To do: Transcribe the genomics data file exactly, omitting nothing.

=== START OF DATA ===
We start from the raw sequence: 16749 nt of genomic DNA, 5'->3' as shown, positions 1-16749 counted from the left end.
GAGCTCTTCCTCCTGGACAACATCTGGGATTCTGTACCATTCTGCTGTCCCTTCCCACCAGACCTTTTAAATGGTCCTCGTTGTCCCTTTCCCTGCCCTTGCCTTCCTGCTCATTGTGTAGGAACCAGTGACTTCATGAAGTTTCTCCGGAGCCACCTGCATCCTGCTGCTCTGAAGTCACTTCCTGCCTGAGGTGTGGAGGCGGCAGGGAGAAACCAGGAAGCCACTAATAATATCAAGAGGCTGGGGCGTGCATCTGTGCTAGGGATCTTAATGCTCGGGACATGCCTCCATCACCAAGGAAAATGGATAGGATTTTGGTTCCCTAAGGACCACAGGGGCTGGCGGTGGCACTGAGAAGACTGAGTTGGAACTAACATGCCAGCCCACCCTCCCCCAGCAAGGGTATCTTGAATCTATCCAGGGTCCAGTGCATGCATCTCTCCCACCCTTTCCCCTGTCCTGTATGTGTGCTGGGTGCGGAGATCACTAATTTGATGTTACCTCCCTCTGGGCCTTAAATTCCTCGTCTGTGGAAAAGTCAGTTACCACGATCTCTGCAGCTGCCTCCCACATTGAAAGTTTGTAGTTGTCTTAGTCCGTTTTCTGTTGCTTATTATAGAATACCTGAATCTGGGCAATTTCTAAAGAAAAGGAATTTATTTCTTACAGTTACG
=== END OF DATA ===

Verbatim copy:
We start from the raw sequence: 16749 nt of genomic DNA, 5'->3' as shown, positions 1-16749 counted from the left end.
GAGCTCTTCCTCCTGGACAACATCTGGGATTCTGTACCATTCTGCTGTCCCTTCCCACCAGACCTTTTAAATGGTCCTCGTTGTCCCTTTCCCTGCCCTTGCCTTCCTGCTCATTGTGTAGGAACCAGTGACTTCATGAAGTTTCTCCGGAGCCACCTGCATCCTGCTGCTCTGAAGTCACTTCCTGCCTGAGGTGTGGAGGCGGCAGGGAGAAACCAGGAAGCCACTAATAATATCAAGAGGCTGGGGCGTGCATCTGTGCTAGGGATCTTAATGCTCGGGACATGCCTCCATCACCAAGGAAAATGGATAGGATTTTGGTTCCCTAAGGACCACAGGGGCTGGCGGTGGCACTGAGAAGACTGAGTTGGAACTAACATGCCAGCCCACCCTCCCCCAGCAAGGGTATCTTGAATCTATCCAGGGTCCAGTGCATGCATCTCTCCCACCCTTTCCCCTGTCCTGTATGTGTGCTGGGTGCGGAGATCACTAATTTGATGTTACCTCCCTCTGGGCCTTAAATTCCTCGTCTGTGGAAAAGTCAGTTACCACGATCTCTGCAGCTGCCTCCCACATTGAAAGTTTGTAGTTGTCTTAGTCCGTTTTCTGTTGCTTATTATAGAATACCTGAATCTGGGCAATTTCTAAAGAAAAGGAATTTATTTCTTACAGTTACG